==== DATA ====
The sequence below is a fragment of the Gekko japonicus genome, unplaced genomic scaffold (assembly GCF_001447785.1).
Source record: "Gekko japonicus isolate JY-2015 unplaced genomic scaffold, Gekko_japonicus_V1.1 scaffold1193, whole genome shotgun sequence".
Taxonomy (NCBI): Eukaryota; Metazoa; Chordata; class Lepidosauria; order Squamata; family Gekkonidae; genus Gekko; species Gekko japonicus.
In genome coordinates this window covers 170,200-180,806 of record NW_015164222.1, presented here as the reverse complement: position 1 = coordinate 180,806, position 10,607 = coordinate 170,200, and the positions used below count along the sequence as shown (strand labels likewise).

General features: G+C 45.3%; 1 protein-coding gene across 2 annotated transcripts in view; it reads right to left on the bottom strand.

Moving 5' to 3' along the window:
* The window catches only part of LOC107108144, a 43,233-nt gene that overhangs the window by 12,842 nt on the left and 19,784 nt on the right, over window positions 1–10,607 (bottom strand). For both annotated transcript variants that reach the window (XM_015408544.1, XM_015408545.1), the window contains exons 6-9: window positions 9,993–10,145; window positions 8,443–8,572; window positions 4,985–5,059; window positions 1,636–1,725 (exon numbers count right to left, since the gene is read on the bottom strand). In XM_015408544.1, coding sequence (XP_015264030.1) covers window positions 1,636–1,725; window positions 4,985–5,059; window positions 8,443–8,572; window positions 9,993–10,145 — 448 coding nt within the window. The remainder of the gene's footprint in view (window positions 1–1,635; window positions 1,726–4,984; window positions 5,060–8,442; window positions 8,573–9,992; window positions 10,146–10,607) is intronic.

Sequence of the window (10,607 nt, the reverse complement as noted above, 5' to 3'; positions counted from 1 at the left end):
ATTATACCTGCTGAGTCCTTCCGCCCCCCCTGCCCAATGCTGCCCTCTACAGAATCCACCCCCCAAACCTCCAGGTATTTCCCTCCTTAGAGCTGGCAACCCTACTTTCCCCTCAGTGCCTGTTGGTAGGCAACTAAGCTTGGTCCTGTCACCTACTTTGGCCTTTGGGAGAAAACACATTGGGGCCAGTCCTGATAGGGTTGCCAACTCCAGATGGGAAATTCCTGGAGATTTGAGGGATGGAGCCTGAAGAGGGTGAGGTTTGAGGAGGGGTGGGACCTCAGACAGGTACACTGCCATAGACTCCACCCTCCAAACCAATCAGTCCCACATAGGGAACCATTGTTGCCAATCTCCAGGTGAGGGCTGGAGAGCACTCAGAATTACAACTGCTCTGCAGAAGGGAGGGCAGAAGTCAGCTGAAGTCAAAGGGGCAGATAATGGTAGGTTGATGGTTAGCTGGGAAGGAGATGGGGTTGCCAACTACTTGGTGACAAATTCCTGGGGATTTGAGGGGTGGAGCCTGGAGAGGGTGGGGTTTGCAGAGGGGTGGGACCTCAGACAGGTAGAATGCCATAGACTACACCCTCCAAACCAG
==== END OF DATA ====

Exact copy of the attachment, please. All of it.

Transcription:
The sequence below is a fragment of the Gekko japonicus genome, unplaced genomic scaffold (assembly GCF_001447785.1).
Source record: "Gekko japonicus isolate JY-2015 unplaced genomic scaffold, Gekko_japonicus_V1.1 scaffold1193, whole genome shotgun sequence".
Taxonomy (NCBI): Eukaryota; Metazoa; Chordata; class Lepidosauria; order Squamata; family Gekkonidae; genus Gekko; species Gekko japonicus.
In genome coordinates this window covers 170,200-180,806 of record NW_015164222.1, presented here as the reverse complement: position 1 = coordinate 180,806, position 10,607 = coordinate 170,200, and the positions used below count along the sequence as shown (strand labels likewise).

General features: G+C 45.3%; 1 protein-coding gene across 2 annotated transcripts in view; it reads right to left on the bottom strand.

Moving 5' to 3' along the window:
* The window catches only part of LOC107108144, a 43,233-nt gene that overhangs the window by 12,842 nt on the left and 19,784 nt on the right, over window positions 1–10,607 (bottom strand). For both annotated transcript variants that reach the window (XM_015408544.1, XM_015408545.1), the window contains exons 6-9: window positions 9,993–10,145; window positions 8,443–8,572; window positions 4,985–5,059; window positions 1,636–1,725 (exon numbers count right to left, since the gene is read on the bottom strand). In XM_015408544.1, coding sequence (XP_015264030.1) covers window positions 1,636–1,725; window positions 4,985–5,059; window positions 8,443–8,572; window positions 9,993–10,145 — 448 coding nt within the window. The remainder of the gene's footprint in view (window positions 1–1,635; window positions 1,726–4,984; window positions 5,060–8,442; window positions 8,573–9,992; window positions 10,146–10,607) is intronic.

Sequence of the window (10,607 nt, the reverse complement as noted above, 5' to 3'; positions counted from 1 at the left end):
ATTATACCTGCTGAGTCCTTCCGCCCCCCCTGCCCAATGCTGCCCTCTACAGAATCCACCCCCCAAACCTCCAGGTATTTCCCTCCTTAGAGCTGGCAACCCTACTTTCCCCTCAGTGCCTGTTGGTAGGCAACTAAGCTTGGTCCTGTCACCTACTTTGGCCTTTGGGAGAAAACACATTGGGGCCAGTCCTGATAGGGTTGCCAACTCCAGATGGGAAATTCCTGGAGATTTGAGGGATGGAGCCTGAAGAGGGTGAGGTTTGAGGAGGGGTGGGACCTCAGACAGGTACACTGCCATAGACTCCACCCTCCAAACCAATCAGTCCCACATAGGGAACCATTGTTGCCAATCTCCAGGTGAGGGCTGGAGAGCACTCAGAATTACAACTGCTCTGCAGAAGGGAGGGCAGAAGTCAGCTGAAGTCAAAGGGGCAGATAATGGTAGGTTGATGGTTAGCTGGGAAGGAGATGGGGTTGCCAACTACTTGGTGACAAATTCCTGGGGATTTGAGGGGTGGAGCCTGGAGAGGGTGGGGTTTGCAGAGGGGTGGGACCTCAGACAGGTAGAATGCCATAGACTACACCCTCCAAACCAG